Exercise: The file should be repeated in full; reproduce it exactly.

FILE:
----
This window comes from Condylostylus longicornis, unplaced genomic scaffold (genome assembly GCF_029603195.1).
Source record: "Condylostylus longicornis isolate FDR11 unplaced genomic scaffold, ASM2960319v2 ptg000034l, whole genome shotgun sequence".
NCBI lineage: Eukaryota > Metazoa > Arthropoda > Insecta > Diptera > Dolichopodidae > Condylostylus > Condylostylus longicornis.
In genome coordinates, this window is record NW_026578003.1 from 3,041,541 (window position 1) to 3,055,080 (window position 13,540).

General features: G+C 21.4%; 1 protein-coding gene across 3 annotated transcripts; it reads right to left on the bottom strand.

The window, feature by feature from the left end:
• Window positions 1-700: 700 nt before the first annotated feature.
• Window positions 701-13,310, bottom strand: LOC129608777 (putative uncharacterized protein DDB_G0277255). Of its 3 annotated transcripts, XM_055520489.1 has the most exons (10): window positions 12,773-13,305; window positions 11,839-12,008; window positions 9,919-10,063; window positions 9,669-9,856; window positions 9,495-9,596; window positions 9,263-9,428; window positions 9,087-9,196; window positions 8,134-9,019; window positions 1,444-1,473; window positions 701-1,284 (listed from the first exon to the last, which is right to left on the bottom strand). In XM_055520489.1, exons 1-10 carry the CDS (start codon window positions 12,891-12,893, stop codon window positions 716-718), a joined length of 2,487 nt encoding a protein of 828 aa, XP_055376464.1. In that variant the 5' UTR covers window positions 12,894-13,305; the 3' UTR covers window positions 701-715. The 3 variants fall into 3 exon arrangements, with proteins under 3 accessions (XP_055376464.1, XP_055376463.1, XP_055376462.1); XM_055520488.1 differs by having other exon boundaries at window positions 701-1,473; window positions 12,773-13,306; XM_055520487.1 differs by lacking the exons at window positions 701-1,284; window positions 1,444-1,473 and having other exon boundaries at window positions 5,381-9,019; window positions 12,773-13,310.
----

This window comes from Condylostylus longicornis, unplaced genomic scaffold (genome assembly GCF_029603195.1).
Source record: "Condylostylus longicornis isolate FDR11 unplaced genomic scaffold, ASM2960319v2 ptg000034l, whole genome shotgun sequence".
NCBI lineage: Eukaryota > Metazoa > Arthropoda > Insecta > Diptera > Dolichopodidae > Condylostylus > Condylostylus longicornis.
In genome coordinates, this window is record NW_026578003.1 from 3,041,541 (window position 1) to 3,055,080 (window position 13,540).

General features: G+C 21.4%; 1 protein-coding gene across 3 annotated transcripts; it reads right to left on the bottom strand.

The window, feature by feature from the left end:
• Window positions 1-700: 700 nt before the first annotated feature.
• Window positions 701-13,310, bottom strand: LOC129608777 (putative uncharacterized protein DDB_G0277255). Of its 3 annotated transcripts, XM_055520489.1 has the most exons (10): window positions 12,773-13,305; window positions 11,839-12,008; window positions 9,919-10,063; window positions 9,669-9,856; window positions 9,495-9,596; window positions 9,263-9,428; window positions 9,087-9,196; window positions 8,134-9,019; window positions 1,444-1,473; window positions 701-1,284 (listed from the first exon to the last, which is right to left on the bottom strand). In XM_055520489.1, exons 1-10 carry the CDS (start codon window positions 12,891-12,893, stop codon window positions 716-718), a joined length of 2,487 nt encoding a protein of 828 aa, XP_055376464.1. In that variant the 5' UTR covers window positions 12,894-13,305; the 3' UTR covers window positions 701-715. The 3 variants fall into 3 exon arrangements, with proteins under 3 accessions (XP_055376464.1, XP_055376463.1, XP_055376462.1); XM_055520488.1 differs by having other exon boundaries at window positions 701-1,473; window positions 12,773-13,306; XM_055520487.1 differs by lacking the exons at window positions 701-1,284; window positions 1,444-1,473 and having other exon boundaries at window positions 5,381-9,019; window positions 12,773-13,310.